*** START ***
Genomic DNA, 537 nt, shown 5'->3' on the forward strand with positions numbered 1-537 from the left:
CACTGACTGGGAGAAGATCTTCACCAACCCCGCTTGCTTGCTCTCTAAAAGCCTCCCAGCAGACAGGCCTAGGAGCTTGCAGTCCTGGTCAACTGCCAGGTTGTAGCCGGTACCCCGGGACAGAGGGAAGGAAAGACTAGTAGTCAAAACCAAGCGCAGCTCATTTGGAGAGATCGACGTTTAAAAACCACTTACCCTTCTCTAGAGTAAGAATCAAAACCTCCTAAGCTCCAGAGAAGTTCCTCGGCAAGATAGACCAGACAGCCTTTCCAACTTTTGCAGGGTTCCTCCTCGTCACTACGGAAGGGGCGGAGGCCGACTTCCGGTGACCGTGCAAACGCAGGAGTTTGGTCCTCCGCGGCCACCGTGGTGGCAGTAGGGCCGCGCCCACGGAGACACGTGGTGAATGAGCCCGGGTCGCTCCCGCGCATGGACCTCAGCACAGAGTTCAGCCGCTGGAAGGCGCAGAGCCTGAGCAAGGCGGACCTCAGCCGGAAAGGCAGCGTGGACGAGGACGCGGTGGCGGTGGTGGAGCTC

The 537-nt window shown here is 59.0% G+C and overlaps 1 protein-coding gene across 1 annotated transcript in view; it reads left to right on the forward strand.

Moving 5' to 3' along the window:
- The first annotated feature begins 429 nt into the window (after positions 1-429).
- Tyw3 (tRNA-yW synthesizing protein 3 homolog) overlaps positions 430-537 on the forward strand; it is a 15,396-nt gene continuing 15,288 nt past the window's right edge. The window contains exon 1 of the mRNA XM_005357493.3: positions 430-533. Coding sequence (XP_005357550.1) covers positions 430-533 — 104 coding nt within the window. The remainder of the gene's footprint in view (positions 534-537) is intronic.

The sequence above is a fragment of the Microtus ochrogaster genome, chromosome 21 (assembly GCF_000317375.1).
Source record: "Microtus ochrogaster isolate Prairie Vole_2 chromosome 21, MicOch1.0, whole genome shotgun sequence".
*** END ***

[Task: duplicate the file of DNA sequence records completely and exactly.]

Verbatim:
Genomic DNA, 537 nt, shown 5'->3' on the forward strand with positions numbered 1-537 from the left:
CACTGACTGGGAGAAGATCTTCACCAACCCCGCTTGCTTGCTCTCTAAAAGCCTCCCAGCAGACAGGCCTAGGAGCTTGCAGTCCTGGTCAACTGCCAGGTTGTAGCCGGTACCCCGGGACAGAGGGAAGGAAAGACTAGTAGTCAAAACCAAGCGCAGCTCATTTGGAGAGATCGACGTTTAAAAACCACTTACCCTTCTCTAGAGTAAGAATCAAAACCTCCTAAGCTCCAGAGAAGTTCCTCGGCAAGATAGACCAGACAGCCTTTCCAACTTTTGCAGGGTTCCTCCTCGTCACTACGGAAGGGGCGGAGGCCGACTTCCGGTGACCGTGCAAACGCAGGAGTTTGGTCCTCCGCGGCCACCGTGGTGGCAGTAGGGCCGCGCCCACGGAGACACGTGGTGAATGAGCCCGGGTCGCTCCCGCGCATGGACCTCAGCACAGAGTTCAGCCGCTGGAAGGCGCAGAGCCTGAGCAAGGCGGACCTCAGCCGGAAAGGCAGCGTGGACGAGGACGCGGTGGCGGTGGTGGAGCTC

The 537-nt window shown here is 59.0% G+C and overlaps 1 protein-coding gene across 1 annotated transcript in view; it reads left to right on the forward strand.

Moving 5' to 3' along the window:
- The first annotated feature begins 429 nt into the window (after positions 1-429).
- Tyw3 (tRNA-yW synthesizing protein 3 homolog) overlaps positions 430-537 on the forward strand; it is a 15,396-nt gene continuing 15,288 nt past the window's right edge. The window contains exon 1 of the mRNA XM_005357493.3: positions 430-533. Coding sequence (XP_005357550.1) covers positions 430-533 — 104 coding nt within the window. The remainder of the gene's footprint in view (positions 534-537) is intronic.

The sequence above is a fragment of the Microtus ochrogaster genome, chromosome 21 (assembly GCF_000317375.1).
Source record: "Microtus ochrogaster isolate Prairie Vole_2 chromosome 21, MicOch1.0, whole genome shotgun sequence".